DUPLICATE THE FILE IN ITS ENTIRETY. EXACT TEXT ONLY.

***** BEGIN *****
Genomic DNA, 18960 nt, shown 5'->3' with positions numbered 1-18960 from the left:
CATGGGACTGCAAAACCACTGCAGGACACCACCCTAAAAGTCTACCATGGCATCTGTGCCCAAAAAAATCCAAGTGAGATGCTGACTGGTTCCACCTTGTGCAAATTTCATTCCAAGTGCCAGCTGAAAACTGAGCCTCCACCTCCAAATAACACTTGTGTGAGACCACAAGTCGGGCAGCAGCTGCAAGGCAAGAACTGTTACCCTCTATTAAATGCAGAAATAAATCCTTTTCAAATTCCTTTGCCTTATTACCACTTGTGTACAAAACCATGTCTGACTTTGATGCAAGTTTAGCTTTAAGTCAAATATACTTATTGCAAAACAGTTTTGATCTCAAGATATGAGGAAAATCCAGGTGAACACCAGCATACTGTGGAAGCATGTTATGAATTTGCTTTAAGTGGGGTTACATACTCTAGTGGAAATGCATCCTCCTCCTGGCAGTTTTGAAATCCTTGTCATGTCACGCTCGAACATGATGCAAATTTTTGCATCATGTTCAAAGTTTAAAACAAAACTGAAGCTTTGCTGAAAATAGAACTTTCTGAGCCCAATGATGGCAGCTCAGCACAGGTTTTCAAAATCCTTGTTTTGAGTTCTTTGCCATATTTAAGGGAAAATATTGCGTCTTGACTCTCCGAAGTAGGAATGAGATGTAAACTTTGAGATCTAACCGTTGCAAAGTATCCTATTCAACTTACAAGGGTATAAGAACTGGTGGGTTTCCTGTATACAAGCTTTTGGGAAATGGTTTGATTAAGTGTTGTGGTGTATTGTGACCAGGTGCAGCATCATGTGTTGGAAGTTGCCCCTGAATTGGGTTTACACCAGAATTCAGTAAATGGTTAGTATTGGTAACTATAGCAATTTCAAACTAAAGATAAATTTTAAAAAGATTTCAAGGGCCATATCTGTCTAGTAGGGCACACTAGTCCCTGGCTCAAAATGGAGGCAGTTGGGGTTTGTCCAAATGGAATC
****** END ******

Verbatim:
Genomic DNA, 18960 nt, shown 5'->3' with positions numbered 1-18960 from the left:
CATGGGACTGCAAAACCACTGCAGGACACCACCCTAAAAGTCTACCATGGCATCTGTGCCCAAAAAAATCCAAGTGAGATGCTGACTGGTTCCACCTTGTGCAAATTTCATTCCAAGTGCCAGCTGAAAACTGAGCCTCCACCTCCAAATAACACTTGTGTGAGACCACAAGTCGGGCAGCAGCTGCAAGGCAAGAACTGTTACCCTCTATTAAATGCAGAAATAAATCCTTTTCAAATTCCTTTGCCTTATTACCACTTGTGTACAAAACCATGTCTGACTTTGATGCAAGTTTAGCTTTAAGTCAAATATACTTATTGCAAAACAGTTTTGATCTCAAGATATGAGGAAAATCCAGGTGAACACCAGCATACTGTGGAAGCATGTTATGAATTTGCTTTAAGTGGGGTTACATACTCTAGTGGAAATGCATCCTCCTCCTGGCAGTTTTGAAATCCTTGTCATGTCACGCTCGAACATGATGCAAATTTTTGCATCATGTTCAAAGTTTAAAACAAAACTGAAGCTTTGCTGAAAATAGAACTTTCTGAGCCCAATGATGGCAGCTCAGCACAGGTTTTCAAAATCCTTGTTTTGAGTTCTTTGCCATATTTAAGGGAAAATATTGCGTCTTGACTCTCCGAAGTAGGAATGAGATGTAAACTTTGAGATCTAACCGTTGCAAAGTATCCTATTCAACTTACAAGGGTATAAGAACTGGTGGGTTTCCTGTATACAAGCTTTTGGGAAATGGTTTGATTAAGTGTTGTGGTGTATTGTGACCAGGTGCAGCATCATGTGTTGGAAGTTGCCCCTGAATTGGGTTTACACCAGAATTCAGTAAATGGTTAGTATTGGTAACTATAGCAATTTCAAACTAAAGATAAATTTTAAAAAGATTTCAAGGGCCATATCTGTCTAGTAGGGCACACTAGTCCCTGGCTCAAAATGGAGGCAGTTGGGGTTTGTCCAAATGGAATC